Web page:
I’m 22-years-old, and dating is really hard for me. Most guys I have texted, talked to, or hung out with always end up just wanting sex. I’m afraid that if I don’t hook up with them, I’ll always be alone, but then I do and nothing else happens. Why is dating so hard? I feel like guys in their 20s don’t want anything serious. I can’t find someone who wants a relationship and I don’t know what to do anymore.
Here’s an unfortunate truth about dating in your early twenties: it… sucks. Sure, there are people who find their ~soulmate~ and live happily ever after, but for most people, it’s a time of self-discovery that doesn’t always translate to romantic success. I think that most of us spent a lot of time in high school thinking about how dating would be so much better and easier in college and when we got older, because we think that, as official adults, we’ll all be more mature and serious about it. This isn’t true.
There has been a ton of discourse about how today’s twenty-something set approaches dating, and I am sure you’ve read about it on the Internet already. Maybe you read about it in something like The Washington Post or The New York Times, where someone muses endlessly about why millennials don’t want to commit to each other anymore. Maybe you’ve read a whiney essay on something like Thought Catalog or Elite Daily about how romance is dead and guys don’t want anything serious and why can’t a GOOD GIRL just want find someone who wants to do more than have sex. Maybe you’ve seen studies about how we’re all getting married older and not having kids when our parents did. This influx of information can be overwhelming, and, quite frankly, depressing. And while I (clearly) don’t agree with all of it, I can agree that it can still be frustrating out there in the dating world.
Here’s the thing: your early twenties is a time to explore, discover new things about yourself, try new things, figure stuff out. For many people, this type of attitude does not translate to “be in a serious relationship.” For many people, it means, “do you.” I can’t say this is bad advice – being single and doing your own thing and having fun is SO great when you’re in early twenties, and yes, I’m speaking from experience. But it can be frustrating for someone who really wants to date someone in a serious way.
I know it feels like there is no guy out there who wants more than just sex. Girl, I’ve been there! But two things to keep in mind: one, that is not true. And two, obsessing over it isn’t going to help you. Searching for a relationship comes across as desperate. Even if you think you’re not being obvious about it, other people can probably tell. Coming on too strong is a turn-off for both guys AND girls. You don’t need to play the hard-to-get game, but you do need to take the pressure off. Don’t look at every single person as your potential serious long-term bae. Let things flow a little bit more.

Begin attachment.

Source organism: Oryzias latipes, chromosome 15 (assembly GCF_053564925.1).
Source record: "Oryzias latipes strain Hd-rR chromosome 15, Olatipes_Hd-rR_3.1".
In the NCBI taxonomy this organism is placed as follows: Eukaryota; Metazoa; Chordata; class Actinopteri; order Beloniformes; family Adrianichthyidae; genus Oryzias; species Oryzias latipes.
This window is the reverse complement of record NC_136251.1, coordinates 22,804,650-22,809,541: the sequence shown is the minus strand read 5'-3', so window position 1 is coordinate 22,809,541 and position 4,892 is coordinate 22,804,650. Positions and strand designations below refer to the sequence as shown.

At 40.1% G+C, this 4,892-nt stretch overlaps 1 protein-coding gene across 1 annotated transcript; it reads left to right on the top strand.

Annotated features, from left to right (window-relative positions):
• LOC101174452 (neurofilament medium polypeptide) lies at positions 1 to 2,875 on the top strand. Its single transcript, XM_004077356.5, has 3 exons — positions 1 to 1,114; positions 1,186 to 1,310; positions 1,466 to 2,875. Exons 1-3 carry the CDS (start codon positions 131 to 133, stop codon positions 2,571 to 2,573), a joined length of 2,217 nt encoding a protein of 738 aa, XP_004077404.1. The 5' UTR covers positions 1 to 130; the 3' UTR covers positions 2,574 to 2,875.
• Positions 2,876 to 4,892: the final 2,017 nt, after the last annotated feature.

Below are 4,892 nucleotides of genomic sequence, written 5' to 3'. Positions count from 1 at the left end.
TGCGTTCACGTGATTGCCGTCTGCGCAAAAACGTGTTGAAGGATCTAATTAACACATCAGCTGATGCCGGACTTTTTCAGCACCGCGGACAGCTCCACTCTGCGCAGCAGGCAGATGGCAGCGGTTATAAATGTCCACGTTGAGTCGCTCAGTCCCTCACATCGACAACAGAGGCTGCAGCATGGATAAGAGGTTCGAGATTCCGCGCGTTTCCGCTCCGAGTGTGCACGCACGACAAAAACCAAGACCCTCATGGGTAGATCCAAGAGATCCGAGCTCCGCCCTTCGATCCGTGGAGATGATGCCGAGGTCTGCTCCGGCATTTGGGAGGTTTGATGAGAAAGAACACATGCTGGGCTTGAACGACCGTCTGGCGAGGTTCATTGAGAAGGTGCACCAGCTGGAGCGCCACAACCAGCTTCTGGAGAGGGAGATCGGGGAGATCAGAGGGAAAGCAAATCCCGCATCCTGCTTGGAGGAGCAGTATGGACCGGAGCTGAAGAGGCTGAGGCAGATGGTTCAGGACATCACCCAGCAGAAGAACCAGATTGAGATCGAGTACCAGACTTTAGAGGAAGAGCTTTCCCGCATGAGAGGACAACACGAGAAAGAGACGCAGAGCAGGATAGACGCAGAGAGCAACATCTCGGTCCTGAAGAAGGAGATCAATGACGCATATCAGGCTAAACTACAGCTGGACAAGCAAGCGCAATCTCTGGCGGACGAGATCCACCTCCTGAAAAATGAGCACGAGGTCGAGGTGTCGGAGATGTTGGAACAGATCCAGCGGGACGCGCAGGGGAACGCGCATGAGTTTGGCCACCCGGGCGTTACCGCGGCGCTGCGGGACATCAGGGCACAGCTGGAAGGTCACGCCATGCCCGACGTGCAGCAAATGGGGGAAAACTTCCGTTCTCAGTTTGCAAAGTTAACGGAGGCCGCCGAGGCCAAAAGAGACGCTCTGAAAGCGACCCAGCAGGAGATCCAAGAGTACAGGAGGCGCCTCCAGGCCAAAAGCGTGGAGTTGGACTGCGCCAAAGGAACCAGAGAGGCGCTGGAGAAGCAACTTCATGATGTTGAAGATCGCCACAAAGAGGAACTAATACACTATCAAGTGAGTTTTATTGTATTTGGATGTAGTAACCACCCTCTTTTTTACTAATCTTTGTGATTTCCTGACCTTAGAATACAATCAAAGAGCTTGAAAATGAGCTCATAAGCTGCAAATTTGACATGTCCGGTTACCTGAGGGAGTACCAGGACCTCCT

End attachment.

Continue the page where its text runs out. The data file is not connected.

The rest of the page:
Here’s my advice: start adapting the “do you” attitude and stop pressuring yourself to be in a relationship. You don’t need to be in one. You don’t need to rush to be in one. If you can’t find a guy who will treat you well, then treat yourself well. Eventually, someone might come along who wants what you want, and then you’ll watch things fall into place. I know we don’t always want to wait, but sometimes we have to! In the meantime, don’t force things, don’t let yourself feel bad because someone doesn’t want to date you, and don’t hook up with guys just to feel less lonely – only hook up if you really want to. Get a different perspective. Being alone isn’t as bad as it seems if you just think in a more positive way!
Maybe this isn’t the advice you want to hear, but trust me – it’s what you need. You are never going to be able to change what other people want, you can only change how you think and feel. I can’t give you advice on how to get a guy to want something serious, because you can’t change that! And I don’t want to give you advice on how to attempt to find someone who wants something serious, because it might not work, and also, you shouldn’t be spending so much time focusing on that. So, good luck, do you, have fun, and try to relax out there!
What’s on your mind? Heather can help! Send her your question at firstname.lastname@example.org